Villi, M. 2012, ‘Social curation in audience communities: udc (user-distributed content) in the networked media ecosystem’, Participations: Journal of Audience & Reception Studies, vol. 9, no. 2, pp. 614-632.
Parkin, S. 2014. ‘A Journey to the End of the World (of Minecraft)’, The New Yorker, 23 January 2014, http://www.newyorker.com/online/blogs/elements/2014/01/a-journey-to-the-end-of-the-world-of-minecraft.html.
Week 4: Industrial organization and labour — 16 March
Hesmondhalgh, D. 2005, ‘The production of media entertainment’, in J. Curran et al. (eds), Mass Media and Society, 4th Edition, Hodder Arnold, London, pp. 153–71. http://www.lib.uts.edu.au/drr/24932/58201_hesmondproduction.pdf.
Cunningham, S. & Potts, J. 2009, ‘New economics for the new media’ in G. Goggin et al. (eds), Mobile Technologies: From Telecommunications to Media, Routledge, New York, pp. 131–142.
Marshall, L. 2013, ‘The recording industry in the twenty-first century’, in L. Marshall (ed.) The International Recording
Industries, Routledge, Abingdon, pp. 53–74. https://www.lib.uts.edu.au/drr/36332/ Week 5: Regulation and policy — 23 March
Hesmondhalgh, David & Pratt, A.C. 2005, ‘Cultural industries and cultural policy’, International Journal of Cultural Policy, vol. 11, no. 1, pp.1–13. http://www.lib.uts.edu.au/drr/27471.
Breen, M. 2010, ‘Digital determinism: culture industries in the USA-Australia Free Trade Agreement’, New Media &
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Breen, M. 2010, ‘Digital determinism: culture industries in the USA-Australia Free Trade Agreement’, New Media & Society, vol. 12, no. 4, pp.657–676. http://www.lib.uts.edu.au/drr/27461/58201_breendigital.pdf.
boyd, d. 2014, ‘Whistleblowing is the new civil disobedience’, Medium, http://medium.com/surveillance-state/9a53415933a9.
Week 6: Creative places — 30 March
Gibson, C. 2008, ‘Creative arts, people and places: which policy directions?’, in L. Anderson et al. (eds), Making Meaning, Making Money: Directions for the Arts and Cultural Industries in the Creative Age, Cambridge Scholars Publishing, Newcastle upon Tyne, pp. 42–56. http://www.lib.uts.edu.au/drr/27476/58206_GibsonCreative.pdf.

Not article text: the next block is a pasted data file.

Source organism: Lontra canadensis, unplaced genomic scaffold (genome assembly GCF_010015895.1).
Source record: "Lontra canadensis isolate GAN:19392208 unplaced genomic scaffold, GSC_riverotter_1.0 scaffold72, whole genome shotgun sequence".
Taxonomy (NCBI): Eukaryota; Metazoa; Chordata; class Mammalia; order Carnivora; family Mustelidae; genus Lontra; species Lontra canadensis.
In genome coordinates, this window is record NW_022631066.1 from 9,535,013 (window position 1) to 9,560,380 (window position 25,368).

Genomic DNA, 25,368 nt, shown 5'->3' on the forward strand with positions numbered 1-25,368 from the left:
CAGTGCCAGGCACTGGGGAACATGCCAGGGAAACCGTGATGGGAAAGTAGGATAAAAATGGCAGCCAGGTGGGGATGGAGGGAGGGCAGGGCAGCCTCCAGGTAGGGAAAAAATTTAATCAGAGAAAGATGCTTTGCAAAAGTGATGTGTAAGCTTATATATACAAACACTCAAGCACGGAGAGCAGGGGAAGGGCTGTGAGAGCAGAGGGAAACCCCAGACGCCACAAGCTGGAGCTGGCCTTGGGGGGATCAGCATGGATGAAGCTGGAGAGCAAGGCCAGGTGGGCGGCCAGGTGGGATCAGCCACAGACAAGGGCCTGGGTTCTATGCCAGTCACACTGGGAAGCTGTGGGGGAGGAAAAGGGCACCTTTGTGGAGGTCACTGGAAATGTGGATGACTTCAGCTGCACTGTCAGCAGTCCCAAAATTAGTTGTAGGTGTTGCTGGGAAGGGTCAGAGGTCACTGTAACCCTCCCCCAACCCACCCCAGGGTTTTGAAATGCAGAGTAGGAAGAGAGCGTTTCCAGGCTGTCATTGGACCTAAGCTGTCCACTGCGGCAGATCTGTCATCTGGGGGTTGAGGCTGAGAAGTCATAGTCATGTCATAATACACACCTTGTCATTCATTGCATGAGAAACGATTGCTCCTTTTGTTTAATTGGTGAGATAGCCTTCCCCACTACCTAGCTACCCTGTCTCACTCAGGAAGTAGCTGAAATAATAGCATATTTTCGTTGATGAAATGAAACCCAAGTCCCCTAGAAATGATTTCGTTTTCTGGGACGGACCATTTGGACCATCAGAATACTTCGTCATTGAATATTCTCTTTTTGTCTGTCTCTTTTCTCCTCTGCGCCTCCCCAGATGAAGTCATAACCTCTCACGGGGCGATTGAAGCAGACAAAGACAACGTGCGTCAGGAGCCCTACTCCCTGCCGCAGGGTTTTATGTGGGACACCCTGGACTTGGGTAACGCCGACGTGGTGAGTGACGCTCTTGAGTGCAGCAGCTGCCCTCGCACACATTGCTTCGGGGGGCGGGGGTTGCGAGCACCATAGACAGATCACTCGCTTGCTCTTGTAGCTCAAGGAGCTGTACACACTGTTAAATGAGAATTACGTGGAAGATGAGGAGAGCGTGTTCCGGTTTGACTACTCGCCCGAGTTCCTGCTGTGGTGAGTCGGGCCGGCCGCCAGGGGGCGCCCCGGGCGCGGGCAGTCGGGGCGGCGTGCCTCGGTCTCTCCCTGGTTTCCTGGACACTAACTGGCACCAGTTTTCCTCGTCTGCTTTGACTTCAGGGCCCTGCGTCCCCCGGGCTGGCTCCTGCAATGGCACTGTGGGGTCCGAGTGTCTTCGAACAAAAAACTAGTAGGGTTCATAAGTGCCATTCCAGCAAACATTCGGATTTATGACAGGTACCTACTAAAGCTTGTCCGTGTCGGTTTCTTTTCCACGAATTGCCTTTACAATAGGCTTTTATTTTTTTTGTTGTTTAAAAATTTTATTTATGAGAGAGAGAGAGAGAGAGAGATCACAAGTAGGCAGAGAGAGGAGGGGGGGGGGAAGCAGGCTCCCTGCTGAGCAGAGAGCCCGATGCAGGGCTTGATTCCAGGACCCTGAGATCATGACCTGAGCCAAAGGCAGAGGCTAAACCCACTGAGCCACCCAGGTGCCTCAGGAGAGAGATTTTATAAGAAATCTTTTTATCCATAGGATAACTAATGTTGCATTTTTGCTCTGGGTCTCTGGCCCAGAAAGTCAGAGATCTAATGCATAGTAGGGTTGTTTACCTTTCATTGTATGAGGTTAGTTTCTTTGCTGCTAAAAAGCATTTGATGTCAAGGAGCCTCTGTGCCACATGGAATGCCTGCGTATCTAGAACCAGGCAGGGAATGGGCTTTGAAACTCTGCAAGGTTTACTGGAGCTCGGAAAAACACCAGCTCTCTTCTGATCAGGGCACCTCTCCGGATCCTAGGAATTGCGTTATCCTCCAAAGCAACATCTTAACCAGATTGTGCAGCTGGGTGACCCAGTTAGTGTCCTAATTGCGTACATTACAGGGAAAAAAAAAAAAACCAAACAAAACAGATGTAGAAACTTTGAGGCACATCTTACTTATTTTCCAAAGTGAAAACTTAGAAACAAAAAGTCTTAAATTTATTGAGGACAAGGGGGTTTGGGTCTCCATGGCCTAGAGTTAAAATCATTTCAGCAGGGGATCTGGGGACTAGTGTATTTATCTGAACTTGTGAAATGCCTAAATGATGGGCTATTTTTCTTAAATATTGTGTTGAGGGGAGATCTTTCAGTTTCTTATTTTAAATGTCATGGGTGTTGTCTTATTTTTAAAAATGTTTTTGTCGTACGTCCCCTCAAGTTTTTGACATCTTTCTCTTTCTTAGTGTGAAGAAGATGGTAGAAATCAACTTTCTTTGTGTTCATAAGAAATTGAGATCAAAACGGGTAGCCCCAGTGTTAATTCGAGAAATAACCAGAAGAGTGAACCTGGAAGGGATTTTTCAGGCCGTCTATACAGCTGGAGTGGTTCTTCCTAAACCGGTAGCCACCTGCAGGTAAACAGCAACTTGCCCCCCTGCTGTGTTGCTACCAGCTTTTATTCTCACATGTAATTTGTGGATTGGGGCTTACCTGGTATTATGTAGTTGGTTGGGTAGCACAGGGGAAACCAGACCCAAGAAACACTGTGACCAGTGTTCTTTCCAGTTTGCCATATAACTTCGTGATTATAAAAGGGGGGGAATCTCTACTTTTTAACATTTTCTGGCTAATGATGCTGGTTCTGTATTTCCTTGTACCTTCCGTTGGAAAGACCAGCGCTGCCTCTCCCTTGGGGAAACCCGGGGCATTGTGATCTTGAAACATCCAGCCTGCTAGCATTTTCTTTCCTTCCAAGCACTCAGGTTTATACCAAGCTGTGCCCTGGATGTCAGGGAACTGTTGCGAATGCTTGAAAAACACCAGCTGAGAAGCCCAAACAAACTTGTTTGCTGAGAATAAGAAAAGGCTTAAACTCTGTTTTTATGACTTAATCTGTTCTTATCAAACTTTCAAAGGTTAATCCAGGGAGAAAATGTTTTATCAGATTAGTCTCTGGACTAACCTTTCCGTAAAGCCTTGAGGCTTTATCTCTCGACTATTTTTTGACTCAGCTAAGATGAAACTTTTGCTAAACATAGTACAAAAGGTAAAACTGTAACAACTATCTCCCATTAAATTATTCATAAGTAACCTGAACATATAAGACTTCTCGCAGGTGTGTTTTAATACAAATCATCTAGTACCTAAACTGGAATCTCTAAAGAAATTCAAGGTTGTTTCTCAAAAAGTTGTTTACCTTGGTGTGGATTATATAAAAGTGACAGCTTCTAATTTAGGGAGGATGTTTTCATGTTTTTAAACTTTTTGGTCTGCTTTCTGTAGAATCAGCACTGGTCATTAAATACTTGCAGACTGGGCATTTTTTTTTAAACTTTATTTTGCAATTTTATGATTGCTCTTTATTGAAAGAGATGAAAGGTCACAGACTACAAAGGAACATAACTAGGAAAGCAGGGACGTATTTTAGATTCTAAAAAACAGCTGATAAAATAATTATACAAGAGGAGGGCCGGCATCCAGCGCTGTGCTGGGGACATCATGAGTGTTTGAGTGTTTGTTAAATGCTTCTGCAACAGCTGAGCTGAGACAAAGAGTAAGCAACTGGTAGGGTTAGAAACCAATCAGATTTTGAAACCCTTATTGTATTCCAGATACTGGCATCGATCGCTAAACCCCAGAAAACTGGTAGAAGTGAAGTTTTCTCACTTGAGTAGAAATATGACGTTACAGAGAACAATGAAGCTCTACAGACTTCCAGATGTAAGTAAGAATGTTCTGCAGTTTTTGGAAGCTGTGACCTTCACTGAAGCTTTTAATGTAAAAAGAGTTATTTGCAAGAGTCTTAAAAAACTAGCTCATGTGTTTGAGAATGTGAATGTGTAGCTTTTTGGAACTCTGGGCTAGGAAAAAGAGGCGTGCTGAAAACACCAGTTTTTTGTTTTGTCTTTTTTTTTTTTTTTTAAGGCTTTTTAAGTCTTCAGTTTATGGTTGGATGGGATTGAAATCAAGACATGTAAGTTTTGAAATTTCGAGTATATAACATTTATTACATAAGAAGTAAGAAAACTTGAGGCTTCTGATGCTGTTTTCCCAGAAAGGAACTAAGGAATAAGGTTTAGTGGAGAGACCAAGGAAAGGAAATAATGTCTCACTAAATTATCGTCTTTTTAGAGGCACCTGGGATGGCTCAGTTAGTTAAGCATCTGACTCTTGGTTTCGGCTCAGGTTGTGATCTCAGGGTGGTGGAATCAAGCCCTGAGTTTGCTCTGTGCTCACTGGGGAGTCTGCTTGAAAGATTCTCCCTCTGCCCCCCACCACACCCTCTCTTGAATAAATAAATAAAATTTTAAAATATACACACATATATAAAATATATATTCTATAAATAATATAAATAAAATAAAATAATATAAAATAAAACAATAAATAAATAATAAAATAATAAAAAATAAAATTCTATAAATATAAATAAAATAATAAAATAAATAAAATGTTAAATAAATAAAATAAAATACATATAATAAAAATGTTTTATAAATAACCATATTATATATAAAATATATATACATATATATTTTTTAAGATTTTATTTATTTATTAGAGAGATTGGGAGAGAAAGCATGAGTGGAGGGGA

Tay, J. 2005, ‘Creative cities’, in J. Hartley (ed), Creative Industries, Blackwell Publishing, Malden, MA, pp. 220–231. http://www.lib.uts.edu.au/drr/27478/58201_HartleyCreative.pdf.
Delaney, B. 2014, ‘Why we should subsidise hipster novelists’ housing’, The Guardian, 20 January 2014, http://www.theguardian.com/commentisfree/2014/jan/20/why-we-should-subsidise-hipster-novelists-housing
Week 9: Convergence and sustainability — 27 April
Maxwell, R. 2014, ‘Media industries and the ecological crisis’, Media Industries, vol. 1, no. 2. http://www.mediaindustriesjournal.org/index.php/mij/article/view/48/97
Beasley, B. 2013, ‘Social Media and the Value of Truth’, in AB Albarran (ed.), The Social Media Industries, Routledge, New York. http://www.lib.uts.edu.au/drr/35492/58201_Beasleysocial.pdf
Week 10: Leadership — 4 May
Goleman, D. 1998, ‘What Makes a Leader?’, Harvard Business Review, no. November-December, pp. 93–102. http://www.lib.uts.edu.au/drr/33811/21722_GolemanWhat.pdf.
Briggs, W. & Verma, A. 2006, ‘Sharing the Wealth,’ Communication World, January-February, pp. 25–28. https://www.lib.uts.edu.au/drr/36296/
Week 11: Personal branding — 11 May
Marwick, A.E. & Boyd, D. 2010. ‘I tweet honestly, I tweet passionately: Twitter users, context collapse, and the imagined audience’, New Media & Society, vol. 13, no. 1, pp.114–133.
Nardi, B.A., Whittaker, S. & Schwarz, H. 2000. ‘It’s not what you know, it’s who you know: work in the information
age’, First Monday, vol. 5, no. 5, pp.1–26. http://www.lib.uts.edu.au/drr/32004.
Fischer, E. 1996. ‘Creative Labor (Chapter 2)’, in How to Read Karl Marx, Monthly Review Press, New York,
Week 12: Building professional profile — 18 May
McCowan, C. & Wyganowska, J. 2008, ‘Gathering the real data from creative industries graduates one year out’, Australian Journal of Career Development, vol. 17, no. 1, pp.29–40.
Deuze, M. 2009, ‘Media Industries, Work and Life’, European Journal of Communication, vol. 24, no. 4, pp.467–480. http://www.lib.uts.edu.au/drr/27487/58201_DeuzeMedia.pdf.
Tilley, T. 2013. ‘Search for career satisfaction takes unusual path’, ABC 7.30, http://www.abc.net.au/7.30/content/2013/s3671770.htm
Week 13: Communities of practice — 25 May
Wenger, E. 2000, ‘Communities of Practice and Social Learning Systems’, Organization, vol. 7, no. 2, pp.225–246. http://www.lib.uts.edu.au/drr/29758/21878_WengerCommunities.pdf.
Gill, R. 2006, Technobohemians or the new Cybertariat: New media work in Amsterdam a decade after the Web, Network Notebooks 01, http://www.networkcultures.org/_uploads/17.pdf – Executive summary (pp.5-7), ‘Informality is the new black’ (pp.24-26) and Conclusions (p.43). https://www.lib.uts.edu.au/drr/36334/
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Altucher, J. 2013, ‘How a YouTube sensation beat Justin Timberlake and the Music Industry’, The Week, 18 March 2013, http://techcrunch.com/2013/03/18/how-a-youtube-sensation-beat-justin-timberlake-and-the-music-industry/